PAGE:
Paul Molitor visited Ervin Santana on the mound with two outs in the seventh inning and his starting pitcher sitting at 83 pitches.
The score was tied 1-1. The Kansas City Royals had a runner on second base. Santana had thrown six consecutive balls earlier in the inning. For the first time all game, he found himself in a tense situation.
Molitor wanted to look Santana in the eyes, see how he felt. He expected an honest answer as the entire Twins infield gathered around pitcher and manager on the mound.
“He doesn’t try to fool you,” Molitor said. “You know where he’s at.”
Molitor had lefty reliever Taylor Rogers warmed up in the bullpen with Kansas City lefthanded hitter Brandon Moss coming to the plate.
Santana wanted to stay in the game. He told Molitor twice. His answer came without any hesitation.
“I’m always honest,” Santana said. “If I don’t feel fine, I will tell him I don’t feel fine.”
Santana was more than fine in his first start of the 2017 season. And he rewarded his manager’s faith in the biggest moment of his outing. Santana struck out Moss on an 84-miles-per-hour slider, the third consecutive strikeout that inning for Santana.
The Twins responded with six runs in the bottom of the inning to turn a close game into a 7-1 victory Monday on Opening Day at Target Field.
Santana allowed only two hits to become the first Twins pitcher to win on Opening Day since Livan Hernandez in 2008. The at-bat by Moss on what proved to be Santana’s final batter was a “momentum changer,” Molitor said.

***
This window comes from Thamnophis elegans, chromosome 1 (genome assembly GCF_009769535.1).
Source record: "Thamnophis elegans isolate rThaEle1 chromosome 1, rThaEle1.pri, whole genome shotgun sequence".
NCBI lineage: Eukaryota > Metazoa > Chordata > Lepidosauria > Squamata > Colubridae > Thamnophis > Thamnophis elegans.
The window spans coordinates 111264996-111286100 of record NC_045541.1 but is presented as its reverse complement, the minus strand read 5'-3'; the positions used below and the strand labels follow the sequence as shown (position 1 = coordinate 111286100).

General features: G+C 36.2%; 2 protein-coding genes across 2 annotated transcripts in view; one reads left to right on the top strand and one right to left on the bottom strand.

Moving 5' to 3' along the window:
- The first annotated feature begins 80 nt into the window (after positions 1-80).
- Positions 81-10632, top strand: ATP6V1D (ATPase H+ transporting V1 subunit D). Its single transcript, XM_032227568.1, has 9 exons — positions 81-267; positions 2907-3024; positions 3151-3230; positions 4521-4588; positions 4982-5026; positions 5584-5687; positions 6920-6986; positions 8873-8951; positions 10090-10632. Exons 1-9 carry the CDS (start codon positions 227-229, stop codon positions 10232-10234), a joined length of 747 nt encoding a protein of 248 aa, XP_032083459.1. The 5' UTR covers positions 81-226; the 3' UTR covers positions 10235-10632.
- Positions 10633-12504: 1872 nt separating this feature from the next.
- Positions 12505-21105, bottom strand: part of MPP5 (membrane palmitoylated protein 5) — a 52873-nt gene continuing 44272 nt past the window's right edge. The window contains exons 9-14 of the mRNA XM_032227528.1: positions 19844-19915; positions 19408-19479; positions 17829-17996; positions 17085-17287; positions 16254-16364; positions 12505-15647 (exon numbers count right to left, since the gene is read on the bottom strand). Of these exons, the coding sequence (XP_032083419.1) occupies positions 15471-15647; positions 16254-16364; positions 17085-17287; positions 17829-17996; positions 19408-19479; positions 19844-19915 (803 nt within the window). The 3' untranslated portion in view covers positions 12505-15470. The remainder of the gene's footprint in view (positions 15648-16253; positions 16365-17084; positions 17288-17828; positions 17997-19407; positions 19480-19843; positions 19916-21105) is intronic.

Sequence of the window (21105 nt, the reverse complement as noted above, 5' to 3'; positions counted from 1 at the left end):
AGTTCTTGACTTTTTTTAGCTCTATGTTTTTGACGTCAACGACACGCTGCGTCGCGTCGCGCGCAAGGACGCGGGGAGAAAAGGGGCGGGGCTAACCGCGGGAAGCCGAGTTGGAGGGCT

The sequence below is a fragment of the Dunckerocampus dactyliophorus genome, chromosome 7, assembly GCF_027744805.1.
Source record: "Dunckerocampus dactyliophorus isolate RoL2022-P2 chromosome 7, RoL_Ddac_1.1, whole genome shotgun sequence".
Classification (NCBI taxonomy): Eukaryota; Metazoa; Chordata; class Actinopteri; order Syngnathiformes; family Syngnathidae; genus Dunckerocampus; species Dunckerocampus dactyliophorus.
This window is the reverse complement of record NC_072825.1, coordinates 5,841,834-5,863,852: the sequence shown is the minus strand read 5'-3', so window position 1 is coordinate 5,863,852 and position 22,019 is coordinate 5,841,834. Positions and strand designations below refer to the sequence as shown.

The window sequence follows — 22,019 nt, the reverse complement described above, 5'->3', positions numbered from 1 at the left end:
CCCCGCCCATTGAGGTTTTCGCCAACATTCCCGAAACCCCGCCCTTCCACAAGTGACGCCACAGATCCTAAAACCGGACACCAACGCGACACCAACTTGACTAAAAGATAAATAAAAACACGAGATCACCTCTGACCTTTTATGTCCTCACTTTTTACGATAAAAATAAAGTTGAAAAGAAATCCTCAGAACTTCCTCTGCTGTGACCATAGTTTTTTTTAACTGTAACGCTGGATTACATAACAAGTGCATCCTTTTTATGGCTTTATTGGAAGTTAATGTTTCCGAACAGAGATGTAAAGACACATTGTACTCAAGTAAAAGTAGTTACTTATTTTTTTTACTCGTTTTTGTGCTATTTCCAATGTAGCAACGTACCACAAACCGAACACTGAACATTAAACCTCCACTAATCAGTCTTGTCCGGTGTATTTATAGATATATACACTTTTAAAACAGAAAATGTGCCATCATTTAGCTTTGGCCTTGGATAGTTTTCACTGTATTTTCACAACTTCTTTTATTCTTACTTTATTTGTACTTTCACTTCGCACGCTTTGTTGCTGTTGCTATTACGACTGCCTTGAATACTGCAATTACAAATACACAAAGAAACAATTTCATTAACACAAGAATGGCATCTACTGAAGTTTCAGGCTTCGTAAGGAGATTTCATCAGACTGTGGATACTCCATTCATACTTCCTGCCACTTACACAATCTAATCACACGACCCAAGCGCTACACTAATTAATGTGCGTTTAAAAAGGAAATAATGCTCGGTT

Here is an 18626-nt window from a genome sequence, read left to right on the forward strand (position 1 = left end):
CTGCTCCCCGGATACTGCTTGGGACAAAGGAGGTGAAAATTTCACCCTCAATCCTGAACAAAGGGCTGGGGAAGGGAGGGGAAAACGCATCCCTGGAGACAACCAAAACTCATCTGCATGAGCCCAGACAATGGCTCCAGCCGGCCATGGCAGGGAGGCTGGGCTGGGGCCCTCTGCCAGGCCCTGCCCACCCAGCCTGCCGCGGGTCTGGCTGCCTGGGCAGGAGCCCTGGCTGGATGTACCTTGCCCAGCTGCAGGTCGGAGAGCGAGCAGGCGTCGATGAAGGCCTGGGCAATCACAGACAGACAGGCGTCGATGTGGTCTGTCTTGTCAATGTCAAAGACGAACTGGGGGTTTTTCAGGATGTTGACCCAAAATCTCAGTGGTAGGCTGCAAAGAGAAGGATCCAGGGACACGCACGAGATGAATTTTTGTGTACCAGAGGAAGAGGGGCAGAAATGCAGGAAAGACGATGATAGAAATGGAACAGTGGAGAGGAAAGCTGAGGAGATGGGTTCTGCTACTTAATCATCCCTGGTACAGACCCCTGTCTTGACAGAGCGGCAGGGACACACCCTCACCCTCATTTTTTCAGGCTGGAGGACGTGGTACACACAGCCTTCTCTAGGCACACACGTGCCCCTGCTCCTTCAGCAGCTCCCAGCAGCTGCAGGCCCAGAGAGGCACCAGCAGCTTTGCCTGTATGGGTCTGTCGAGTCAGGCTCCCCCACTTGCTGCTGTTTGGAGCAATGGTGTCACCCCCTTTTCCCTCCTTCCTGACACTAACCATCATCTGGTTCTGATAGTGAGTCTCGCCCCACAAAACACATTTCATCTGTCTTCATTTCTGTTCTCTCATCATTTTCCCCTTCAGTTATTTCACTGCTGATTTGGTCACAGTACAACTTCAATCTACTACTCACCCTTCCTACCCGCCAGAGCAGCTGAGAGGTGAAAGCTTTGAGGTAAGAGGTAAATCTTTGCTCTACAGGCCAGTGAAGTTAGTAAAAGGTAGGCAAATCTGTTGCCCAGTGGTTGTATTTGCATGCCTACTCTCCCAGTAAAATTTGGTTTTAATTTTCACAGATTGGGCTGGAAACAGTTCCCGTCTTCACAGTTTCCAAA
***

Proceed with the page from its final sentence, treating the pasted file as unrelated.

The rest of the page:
“I looked him in the eye and got a pretty good feel about how he felt about the matchup,” Molitor said. “We went ahead and gave it a shot. Sometimes those things don’t work out.”
This is what competent pitching looks like. And what trust in the starting pitcher looks like.
The Twins starting staff hovered between slapstick and disastrous last season. Expectations aren’t much different this season.
Except for Santana. He gives the Twins a fighting chance every time he takes the mound.
As a group, Twins starters ranked last in major league baseball in earned-run average last season at 5.39. That number would have looked even more frightening if not for Santana’s 3.38 ERA, the second lowest in his 12-year career.
Santana’s effectiveness comes from mixing pitches to keep hitters off-balance.
“He just knows how to pitch,” Joe Mauer said. “His slider obviously is pretty tough. He was pretty good today with all his pitches.”
Santana showed off his entire repertoire. He retired nine batters in a row at one point and made only one costly mistake, which Mike Moustakas pounded for a solo home run in the fourth inning.
Other than that, Santana was in total control.
“Everything was very good: changeup, slider, two-seam, four-seam,” he said. “I had my mentality of just me and [catcher Jason] Castro, nothing else. Don’t worry about anything else.”
Molitor gave the perfect description of Santana’s performance: economical.
“That’s what makes him tough is his ability to command all of his different pitches,” Castro said. “He throws his whole mix at you, and he was able to do that today.”
Now comes the interesting part. The Twins have many questions behind Santana in the rotation. The organization’s inability to develop quality starting pitching doomed previous seasons and necessitated a front office overhaul.
Dramatic improvement in one season seems unlikely. Building a legitimate starting staff will require time, creativity and savvy personnel decisions.
It was nice to see competent starting pitching on Day 1, though. Not even a whiff of trouble seemed to bother Santana. He looked his manager in the eye and said he wanted to finish the deal.
That had to be music to Molitor’s ears.